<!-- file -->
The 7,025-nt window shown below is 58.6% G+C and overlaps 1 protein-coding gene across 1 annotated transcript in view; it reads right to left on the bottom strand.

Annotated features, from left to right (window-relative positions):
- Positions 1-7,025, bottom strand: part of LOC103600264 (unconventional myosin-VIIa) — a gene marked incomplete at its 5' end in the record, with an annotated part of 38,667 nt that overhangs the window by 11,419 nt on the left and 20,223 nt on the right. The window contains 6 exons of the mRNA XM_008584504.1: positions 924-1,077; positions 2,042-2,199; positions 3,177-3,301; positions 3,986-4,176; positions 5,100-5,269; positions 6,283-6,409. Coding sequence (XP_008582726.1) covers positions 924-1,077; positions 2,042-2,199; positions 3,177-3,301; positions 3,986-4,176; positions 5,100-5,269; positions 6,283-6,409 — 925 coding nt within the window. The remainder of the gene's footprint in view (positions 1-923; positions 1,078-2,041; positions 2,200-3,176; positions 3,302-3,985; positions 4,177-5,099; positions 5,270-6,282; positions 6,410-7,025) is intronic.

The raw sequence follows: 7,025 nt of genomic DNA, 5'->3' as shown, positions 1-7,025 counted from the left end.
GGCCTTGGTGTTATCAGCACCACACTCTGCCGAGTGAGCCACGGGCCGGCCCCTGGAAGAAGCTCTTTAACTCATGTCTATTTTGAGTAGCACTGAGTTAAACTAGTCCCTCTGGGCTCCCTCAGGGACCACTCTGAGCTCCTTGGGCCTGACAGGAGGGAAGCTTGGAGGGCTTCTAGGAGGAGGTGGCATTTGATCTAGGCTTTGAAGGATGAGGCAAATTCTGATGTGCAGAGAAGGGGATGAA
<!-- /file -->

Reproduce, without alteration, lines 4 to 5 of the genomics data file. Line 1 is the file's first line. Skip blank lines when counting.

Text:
The raw sequence follows: 7,025 nt of genomic DNA, 5'->3' as shown, positions 1-7,025 counted from the left end.
GGCCTTGGTGTTATCAGCACCACACTCTGCCGAGTGAGCCACGGGCCGGCCCCTGGAAGAAGCTCTTTAACTCATGTCTATTTTGAGTAGCACTGAGTTAAACTAGTCCCTCTGGGCTCCCTCAGGGACCACTCTGAGCTCCTTGGGCCTGACAGGAGGGAAGCTTGGAGGGCTTCTAGGAGGAGGTGGCATTTGATCTAGGCTTTGAAGGATGAGGCAAATTCTGATGTGCAGAGAAGGGGATGAA